Woodies: Start to Finish


*while usually remaining anonymous, the below work was kindly allowed to be featured on our website by those involved.

As with No More Nice Car, Dermot Malone wanted to create a bespoke treatment with which to pitch on a commercial. It was about families, DIY and the idea that everyone wants the best home for their family, and with the right tools they can create it themselves. It was going to use real families, in a mini-documentary way, of quotidian family moments around gardens and homes that had been assembled and designed with products from Woodies. He felt the group of creatives that would ultimately become The Silent Treatment would be able to present his vision in an stylish, coherent, understandable treatment.


Unlike how we now work, where before meeting the director we have them send us on any literature that the advertising agency had given them, we met with Dermot first to discuss his vision. With the Dictaphone on the table, we had him tell us in his own words what the piece was about. In detail, he brought us through his vision, including detail such as what music he was intending to use, if there were any references that might help us, what inspired him about the piece – and most importantly, why he was the best person for the job and what the piece meant to him. While recording the conversation, our writers also take their own notes and write down what pops for them, this is integral. The writer than combines his notes with the recorded interview and assimilates the two to write a treatment that is confidently in the directors voice. Having written and refined the first draft, we then email that off to the director for notes. Having received that we made the necessary changes and sent it back for approval. Once we got the approval, it was sent to our storyboard artist to create some bespoke images for the treatment to best reflect Dermot’s story and design ideas. Once we got the illustrations back we sent it all on to our graphic designer, with a list of reference images to include in the piece, to best give the agency a visual clue of what the piece will look like. The designer then makes the treatment look unique, stylish and original. Having received the designed treatment, we then forwarded this to Dermot for approval. Once we got his notes back, we finalised the treatment and sent the finished product back to him. This was the first ever 'Silent Treatment' treatment.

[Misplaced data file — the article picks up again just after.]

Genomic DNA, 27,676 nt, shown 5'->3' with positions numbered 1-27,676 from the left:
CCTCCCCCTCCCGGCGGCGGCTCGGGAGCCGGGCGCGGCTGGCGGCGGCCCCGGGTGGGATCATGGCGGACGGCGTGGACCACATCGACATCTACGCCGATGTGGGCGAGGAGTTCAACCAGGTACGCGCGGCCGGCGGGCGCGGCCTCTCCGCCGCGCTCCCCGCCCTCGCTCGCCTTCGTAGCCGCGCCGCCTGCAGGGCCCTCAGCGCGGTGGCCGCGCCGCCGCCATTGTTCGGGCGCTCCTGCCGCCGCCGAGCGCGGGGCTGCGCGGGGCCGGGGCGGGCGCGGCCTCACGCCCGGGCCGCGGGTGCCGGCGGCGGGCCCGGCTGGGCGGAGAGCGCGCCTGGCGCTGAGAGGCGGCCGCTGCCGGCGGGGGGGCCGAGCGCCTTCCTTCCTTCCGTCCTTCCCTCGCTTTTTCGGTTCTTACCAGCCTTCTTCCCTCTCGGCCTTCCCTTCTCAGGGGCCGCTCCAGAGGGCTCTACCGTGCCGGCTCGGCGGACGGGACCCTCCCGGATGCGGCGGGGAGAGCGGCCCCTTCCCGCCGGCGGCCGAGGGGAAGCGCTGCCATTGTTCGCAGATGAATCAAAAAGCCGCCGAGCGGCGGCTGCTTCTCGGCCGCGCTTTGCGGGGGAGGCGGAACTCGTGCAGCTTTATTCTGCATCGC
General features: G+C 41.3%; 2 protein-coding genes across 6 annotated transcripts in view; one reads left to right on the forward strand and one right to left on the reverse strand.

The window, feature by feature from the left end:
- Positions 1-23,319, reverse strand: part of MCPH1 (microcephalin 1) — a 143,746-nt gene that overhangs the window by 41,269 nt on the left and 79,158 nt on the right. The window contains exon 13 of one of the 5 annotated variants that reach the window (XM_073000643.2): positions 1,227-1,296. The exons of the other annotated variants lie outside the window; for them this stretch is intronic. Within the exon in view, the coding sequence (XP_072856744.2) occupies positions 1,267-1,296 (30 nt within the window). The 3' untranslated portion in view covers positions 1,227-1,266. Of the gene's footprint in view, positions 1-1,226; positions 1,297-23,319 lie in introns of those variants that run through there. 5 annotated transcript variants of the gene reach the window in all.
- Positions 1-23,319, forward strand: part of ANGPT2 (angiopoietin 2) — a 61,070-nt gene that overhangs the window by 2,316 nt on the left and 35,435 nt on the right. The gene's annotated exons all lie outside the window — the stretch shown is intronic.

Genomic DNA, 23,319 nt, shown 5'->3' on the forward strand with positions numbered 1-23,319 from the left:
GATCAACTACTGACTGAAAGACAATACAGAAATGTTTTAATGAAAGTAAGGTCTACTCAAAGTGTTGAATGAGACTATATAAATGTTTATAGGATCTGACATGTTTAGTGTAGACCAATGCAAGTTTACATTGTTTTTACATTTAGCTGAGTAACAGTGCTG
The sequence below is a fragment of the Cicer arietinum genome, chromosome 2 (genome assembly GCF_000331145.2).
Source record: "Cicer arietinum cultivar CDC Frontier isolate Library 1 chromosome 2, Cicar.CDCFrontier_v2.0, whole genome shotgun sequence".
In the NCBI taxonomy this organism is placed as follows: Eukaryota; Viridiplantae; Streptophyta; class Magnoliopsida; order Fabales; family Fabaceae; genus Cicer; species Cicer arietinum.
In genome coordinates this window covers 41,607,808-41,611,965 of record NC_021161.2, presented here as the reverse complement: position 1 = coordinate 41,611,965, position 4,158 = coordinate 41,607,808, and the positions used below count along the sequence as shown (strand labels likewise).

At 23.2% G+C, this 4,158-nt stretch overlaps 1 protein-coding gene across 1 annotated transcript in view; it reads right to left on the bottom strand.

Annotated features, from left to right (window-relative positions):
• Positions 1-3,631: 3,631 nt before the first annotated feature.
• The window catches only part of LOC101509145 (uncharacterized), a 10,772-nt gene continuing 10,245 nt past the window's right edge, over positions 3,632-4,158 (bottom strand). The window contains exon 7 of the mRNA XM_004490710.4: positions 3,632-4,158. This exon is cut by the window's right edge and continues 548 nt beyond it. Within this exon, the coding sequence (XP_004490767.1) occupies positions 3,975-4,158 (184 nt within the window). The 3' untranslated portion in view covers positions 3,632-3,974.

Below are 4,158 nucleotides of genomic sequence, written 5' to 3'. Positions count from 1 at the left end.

Yet again, Dermot was successful in his pitch and directed not only one piece but a series of them for the television. Each piece showing a different real-life family. It was a very heart-warming series, which is still airing on TV today and we were delighted to play a small part in it.